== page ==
Sunday, October 14, 2012

On Metaphors

Jeebus Christmas dancing on a tasty Ritz Cracker, the Intertubes (or at least parts thereof) do not understand the concept of "metaphors."

Posted above is a brilliant video by Boots Riley and The Coup called "The Guillotine." The entire video is metaphorical, of course, given its invocations of "The Wiz" and "Les Mis" and who knows what all. Boots and The Coup are Oakland, CA, artistes, and you don't mess with them. You just don't.

So hotflashcarol posted the video over at FDL the other day along with a link to an article on it at Wired. This caused something of a stir because one of the mavens of the site became enraged at the "suggestion of violence" in the video and commenced to denounce and renounce the video, everyone involved with it and hfc and all their works and descendants unto the seventh generation. Or something.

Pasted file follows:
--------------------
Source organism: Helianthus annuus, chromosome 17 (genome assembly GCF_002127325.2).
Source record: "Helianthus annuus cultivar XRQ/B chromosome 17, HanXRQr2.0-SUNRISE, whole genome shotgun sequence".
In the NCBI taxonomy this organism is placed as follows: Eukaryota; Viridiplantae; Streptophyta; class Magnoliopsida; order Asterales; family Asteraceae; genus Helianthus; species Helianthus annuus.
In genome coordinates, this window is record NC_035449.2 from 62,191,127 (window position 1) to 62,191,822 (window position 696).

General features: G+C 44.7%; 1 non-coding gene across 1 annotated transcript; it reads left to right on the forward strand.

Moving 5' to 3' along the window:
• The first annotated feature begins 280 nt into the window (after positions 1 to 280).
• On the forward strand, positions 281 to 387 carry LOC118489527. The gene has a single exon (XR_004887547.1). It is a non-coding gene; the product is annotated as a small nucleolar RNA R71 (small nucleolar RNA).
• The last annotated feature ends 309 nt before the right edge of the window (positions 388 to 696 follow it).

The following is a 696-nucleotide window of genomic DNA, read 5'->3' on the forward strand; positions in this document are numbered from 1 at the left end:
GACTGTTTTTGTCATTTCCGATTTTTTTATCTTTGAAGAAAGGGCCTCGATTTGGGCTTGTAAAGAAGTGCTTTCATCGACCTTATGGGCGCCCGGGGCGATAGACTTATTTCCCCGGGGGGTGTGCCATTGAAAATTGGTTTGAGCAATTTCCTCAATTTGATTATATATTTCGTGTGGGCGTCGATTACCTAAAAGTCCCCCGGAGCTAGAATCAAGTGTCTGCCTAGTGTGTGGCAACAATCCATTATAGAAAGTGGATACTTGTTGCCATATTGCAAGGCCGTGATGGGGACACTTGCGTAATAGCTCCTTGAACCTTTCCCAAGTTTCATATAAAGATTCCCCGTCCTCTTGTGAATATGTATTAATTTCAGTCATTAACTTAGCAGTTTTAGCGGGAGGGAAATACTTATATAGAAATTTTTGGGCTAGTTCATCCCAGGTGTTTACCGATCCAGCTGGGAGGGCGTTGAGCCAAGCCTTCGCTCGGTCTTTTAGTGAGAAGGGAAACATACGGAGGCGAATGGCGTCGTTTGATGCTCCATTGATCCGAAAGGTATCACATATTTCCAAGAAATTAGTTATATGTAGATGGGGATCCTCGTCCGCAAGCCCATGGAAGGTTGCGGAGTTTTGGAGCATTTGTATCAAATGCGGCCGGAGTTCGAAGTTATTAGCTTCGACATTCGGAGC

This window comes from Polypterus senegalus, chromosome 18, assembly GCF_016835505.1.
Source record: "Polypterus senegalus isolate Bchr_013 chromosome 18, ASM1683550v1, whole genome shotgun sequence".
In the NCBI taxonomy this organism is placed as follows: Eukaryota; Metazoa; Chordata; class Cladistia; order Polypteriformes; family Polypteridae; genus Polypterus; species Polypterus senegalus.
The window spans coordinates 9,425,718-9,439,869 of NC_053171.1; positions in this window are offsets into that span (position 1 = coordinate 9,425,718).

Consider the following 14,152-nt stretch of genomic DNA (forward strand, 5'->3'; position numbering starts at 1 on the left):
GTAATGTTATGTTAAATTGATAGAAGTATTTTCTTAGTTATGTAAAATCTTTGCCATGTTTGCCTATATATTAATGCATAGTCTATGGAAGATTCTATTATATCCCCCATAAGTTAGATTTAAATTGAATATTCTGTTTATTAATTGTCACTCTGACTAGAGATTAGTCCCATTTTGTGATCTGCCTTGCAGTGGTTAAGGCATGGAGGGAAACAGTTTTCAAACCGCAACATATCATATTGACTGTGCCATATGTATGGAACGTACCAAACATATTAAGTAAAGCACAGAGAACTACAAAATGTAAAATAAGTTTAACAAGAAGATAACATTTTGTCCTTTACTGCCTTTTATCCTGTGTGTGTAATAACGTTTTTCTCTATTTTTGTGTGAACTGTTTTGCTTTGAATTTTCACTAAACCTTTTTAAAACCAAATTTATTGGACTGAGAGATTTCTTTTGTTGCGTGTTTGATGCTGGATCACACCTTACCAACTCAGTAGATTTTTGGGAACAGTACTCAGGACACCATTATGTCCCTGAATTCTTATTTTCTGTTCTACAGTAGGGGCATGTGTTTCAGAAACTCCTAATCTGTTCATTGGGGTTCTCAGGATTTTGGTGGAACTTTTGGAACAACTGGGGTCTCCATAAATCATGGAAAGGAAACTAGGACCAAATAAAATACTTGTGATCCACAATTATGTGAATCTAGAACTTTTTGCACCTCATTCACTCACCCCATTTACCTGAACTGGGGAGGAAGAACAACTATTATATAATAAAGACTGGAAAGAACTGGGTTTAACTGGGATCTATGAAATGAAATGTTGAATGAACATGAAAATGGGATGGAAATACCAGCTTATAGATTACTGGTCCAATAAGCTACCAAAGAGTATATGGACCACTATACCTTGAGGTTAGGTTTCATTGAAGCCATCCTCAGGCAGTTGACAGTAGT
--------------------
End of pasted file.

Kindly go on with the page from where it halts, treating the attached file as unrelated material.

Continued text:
I've run into this situation a surprising number of times in my perambulations around the InterTubes and Teh Webs since dirt was new. The use of metaphor simply escapes the consciousness of certain individuals who assert some kind of "authority" within the Web-O-Sphere, and typically something like All Hell breaks loose as various posters try to edumacate their stupid asses.

Trouble is, it never works. There is no learning curve whatsoever. Whoever is objecting to the metaphorical statement or video or whatever typically never does anything but object, denounce and renounce and then disappears. There is no interaction, discussion, or engagement. Thus, there can be no learning, and that seems to be the point: simply declare, upon Authority, and be gone.

So it was at FDL.

The individual who objected is known there as a curmudgeon and spoil-sport in any case (there are a number of such high in FDL's hierarchy; it has always been so, sadly. When it was first manifested, it really made me wonder about Jane's judgement, let alone the judgement of those she delegates, but I have since learned it's a somewhat more complicated situation than might first appear to be the case...)